Throw a fundraising party. Donating your tax return to a charity of your choice is a wonderful idea, but if you want to make your dollar go even further, use it to throw a fundraising event. Pay local musicians and food vendors to show up, charge a ticket fee, and publicize what you're raising money for.

      Save it. Putting your tax return in your retirement fund or stocking it away for college tuition is a smart way to make sure you have needed funds down the line. Do this every year and retirement will be a lot easier.

      Invest it. If you're an investment fan, get in the habit of investing your tax return to see your return grow over time.

      Spend it on memories. Using your tax return to plan a romantic getaway, a solo expedition or a family reunion is a wonderful thing to do with your cash. While the sizzle of new items fades, warm memories and exciting experiences last forever.

      Published with permission from RISMedia.

    • How to Care for Your House Plants When Moving

      13 December 2018

      There are so many valuables and fragile items to carefully pack up when moving that the last thing you may be thinking about are your house plants. However, if you’d like your treasured greens to make the journey safely and thrive in your new home, it’s critical to properly prepare them for transport. Here are five steps to take from Martha Stewart’s Homekeeping Handbook:

      - First, if you’re moving far away, be sure to contact your new state’s department of agriculture, as there may be restrictions. Certain plants might be considered a threat to a particular crop; however, if your plant is strictly an indoor plant, this shouldn’t be an issue.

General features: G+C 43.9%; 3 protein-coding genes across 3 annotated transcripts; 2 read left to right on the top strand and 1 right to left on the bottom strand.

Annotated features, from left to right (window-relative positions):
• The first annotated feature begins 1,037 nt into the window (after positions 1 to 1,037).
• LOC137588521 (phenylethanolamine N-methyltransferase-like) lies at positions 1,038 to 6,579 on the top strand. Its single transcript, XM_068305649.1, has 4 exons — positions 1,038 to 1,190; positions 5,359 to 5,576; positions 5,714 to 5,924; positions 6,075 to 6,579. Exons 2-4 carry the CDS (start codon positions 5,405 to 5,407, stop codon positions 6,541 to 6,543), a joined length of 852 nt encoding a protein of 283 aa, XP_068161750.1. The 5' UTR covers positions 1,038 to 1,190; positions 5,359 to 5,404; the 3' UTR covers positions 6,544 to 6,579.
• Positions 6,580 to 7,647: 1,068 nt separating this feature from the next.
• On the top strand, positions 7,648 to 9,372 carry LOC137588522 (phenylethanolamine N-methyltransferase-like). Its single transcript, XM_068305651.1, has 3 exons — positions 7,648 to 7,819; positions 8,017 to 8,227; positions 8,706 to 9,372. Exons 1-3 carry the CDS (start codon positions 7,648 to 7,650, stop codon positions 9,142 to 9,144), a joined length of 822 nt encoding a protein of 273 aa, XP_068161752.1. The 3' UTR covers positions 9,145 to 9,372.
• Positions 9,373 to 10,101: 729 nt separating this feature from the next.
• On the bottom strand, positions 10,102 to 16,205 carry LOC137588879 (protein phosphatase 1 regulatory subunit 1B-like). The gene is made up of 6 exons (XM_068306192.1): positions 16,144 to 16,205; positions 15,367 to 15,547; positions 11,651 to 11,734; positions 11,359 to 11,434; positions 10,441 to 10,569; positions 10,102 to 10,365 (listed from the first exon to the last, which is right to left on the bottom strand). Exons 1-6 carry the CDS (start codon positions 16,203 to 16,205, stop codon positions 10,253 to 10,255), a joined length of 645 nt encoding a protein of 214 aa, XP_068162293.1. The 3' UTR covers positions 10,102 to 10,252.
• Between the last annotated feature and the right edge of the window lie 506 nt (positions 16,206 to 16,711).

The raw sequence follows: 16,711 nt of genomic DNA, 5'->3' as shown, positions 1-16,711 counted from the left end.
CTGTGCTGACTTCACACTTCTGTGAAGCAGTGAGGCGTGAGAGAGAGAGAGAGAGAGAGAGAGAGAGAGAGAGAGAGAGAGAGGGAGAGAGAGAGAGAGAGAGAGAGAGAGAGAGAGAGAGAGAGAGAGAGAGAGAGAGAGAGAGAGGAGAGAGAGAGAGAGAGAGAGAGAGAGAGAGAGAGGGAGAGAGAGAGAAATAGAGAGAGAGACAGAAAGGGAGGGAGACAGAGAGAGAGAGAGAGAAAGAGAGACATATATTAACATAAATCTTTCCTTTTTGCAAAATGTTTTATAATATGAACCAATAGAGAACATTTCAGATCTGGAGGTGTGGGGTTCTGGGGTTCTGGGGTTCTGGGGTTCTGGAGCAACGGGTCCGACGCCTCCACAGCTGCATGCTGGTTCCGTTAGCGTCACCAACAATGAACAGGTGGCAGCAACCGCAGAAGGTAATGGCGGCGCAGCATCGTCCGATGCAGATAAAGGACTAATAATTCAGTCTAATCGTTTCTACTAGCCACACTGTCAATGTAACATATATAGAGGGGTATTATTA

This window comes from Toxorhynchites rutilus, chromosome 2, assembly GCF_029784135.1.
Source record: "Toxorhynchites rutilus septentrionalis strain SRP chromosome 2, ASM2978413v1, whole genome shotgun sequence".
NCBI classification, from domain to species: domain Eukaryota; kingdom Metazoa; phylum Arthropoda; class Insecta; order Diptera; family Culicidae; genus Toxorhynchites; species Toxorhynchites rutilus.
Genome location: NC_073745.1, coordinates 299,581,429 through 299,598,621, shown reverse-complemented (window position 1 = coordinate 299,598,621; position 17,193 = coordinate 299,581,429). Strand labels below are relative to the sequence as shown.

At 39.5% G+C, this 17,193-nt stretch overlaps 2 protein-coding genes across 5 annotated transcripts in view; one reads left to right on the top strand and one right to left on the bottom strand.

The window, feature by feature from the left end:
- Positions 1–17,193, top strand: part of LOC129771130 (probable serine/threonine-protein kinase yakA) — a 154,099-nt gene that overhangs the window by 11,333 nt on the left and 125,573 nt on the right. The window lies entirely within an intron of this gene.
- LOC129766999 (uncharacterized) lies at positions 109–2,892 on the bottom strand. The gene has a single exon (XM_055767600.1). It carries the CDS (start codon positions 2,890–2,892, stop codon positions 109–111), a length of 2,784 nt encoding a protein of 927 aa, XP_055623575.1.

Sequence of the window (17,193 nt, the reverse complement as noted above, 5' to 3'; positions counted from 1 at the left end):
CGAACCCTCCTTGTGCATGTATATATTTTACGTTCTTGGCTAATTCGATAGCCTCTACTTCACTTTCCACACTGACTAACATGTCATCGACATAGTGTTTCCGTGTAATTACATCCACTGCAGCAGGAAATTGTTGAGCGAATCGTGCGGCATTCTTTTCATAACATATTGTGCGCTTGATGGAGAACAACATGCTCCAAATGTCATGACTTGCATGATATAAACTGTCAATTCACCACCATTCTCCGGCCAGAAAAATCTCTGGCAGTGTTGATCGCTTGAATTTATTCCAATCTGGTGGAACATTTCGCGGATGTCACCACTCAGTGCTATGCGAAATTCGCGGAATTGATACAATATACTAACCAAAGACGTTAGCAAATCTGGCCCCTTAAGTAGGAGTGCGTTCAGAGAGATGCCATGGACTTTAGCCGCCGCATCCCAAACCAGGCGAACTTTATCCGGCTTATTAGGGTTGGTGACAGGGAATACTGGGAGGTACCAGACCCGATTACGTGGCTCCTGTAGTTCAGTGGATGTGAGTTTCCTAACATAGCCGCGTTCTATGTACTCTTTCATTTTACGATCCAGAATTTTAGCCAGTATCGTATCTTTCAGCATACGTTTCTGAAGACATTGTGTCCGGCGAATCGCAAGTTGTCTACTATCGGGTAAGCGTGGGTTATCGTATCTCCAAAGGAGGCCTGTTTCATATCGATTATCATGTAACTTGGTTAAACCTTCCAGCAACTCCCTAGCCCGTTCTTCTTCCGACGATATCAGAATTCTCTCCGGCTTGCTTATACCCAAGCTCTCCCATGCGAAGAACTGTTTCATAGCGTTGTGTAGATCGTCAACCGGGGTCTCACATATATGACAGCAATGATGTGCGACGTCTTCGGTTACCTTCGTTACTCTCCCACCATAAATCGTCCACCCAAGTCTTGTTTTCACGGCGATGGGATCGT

- Before you pack your plant for the move, replace the old soil with new, sterile soil to ensure you’re not transporting any pests. Two to three days before leaving, give the soil a good watering so that the roots remain damp while you’re en route.

      - Protect plants from heat, cold and sunlight that is intensified through car windows by wrapping them in cones of craft paper, a technique referred to as “sleeving.” Make the width the same height as the plant and wrap it around, leaving the cone wider at the top; then tape or staple the paper sleeve together. Slip the plant with its pot from the top of the cone so all the plant leaves and stems get pushed upwards.

      - When packing plants in the car, avoid placing them in the trunk. The best place is on the floor of the back seat where there is less chance of them tipping over.

      - When you arrive at your new home, prioritize tending to your plants. Take them out of their sleeves and water them as soon as possible. Keep in mind, they’ve been through a shock and will need a few weeks to recover, so don’t worry if they lose leaves or wilt - this is a defensive reaction that should be temporary. After a few weeks, they should adapt and recover to their new home nicely.

      Published with permission from RISMedia.

    • Healthy Eating Hacks for the Holidays

      13 December 2018

      The holidays can be great fun with friends and family, but in terms of healthy eating, the season can be a real disaster.

      Natalie Menza-Crowe, RD, Director of Health and Wellness at ShopRite, shares some of her best tips for bringing an extra serving of healthy to holiday celebrations.

      Make-ahead meals can save the day when you've already booked out your oven for other main dishes such as turkey or a roast. Try a go-to idea like a cooked-grains casserole featuring rice or quinoa. Best of all, each dish can be stored in the freezer until you're ready to defrost and serve them.

      Appetizers are a great way to get the party started, but no need to stress about them while you're trying to finish all of your other dishes. You can make your favorite homemade dips a day or two in advance, and store until you need them. To make your dips extra healthy, use low-fat yogurt in place of sour cream or mayonnaise and serve with cut-up veggies.

      Use pre-cut veggies, or chop your own, to save time. If your menu includes cooked dishes made with fresh seasonal vegetables, the smaller you chop your vegetables, the less time it will take for them to cook.

      Put your slow cooker to work. You can make all sorts of "traditional" holiday meals, such as sweet potatoes, mashed potatoes or even green bean casseroles, in a slow cooker, and they'll come out delicious every time.


      Published with permission from RISMedia.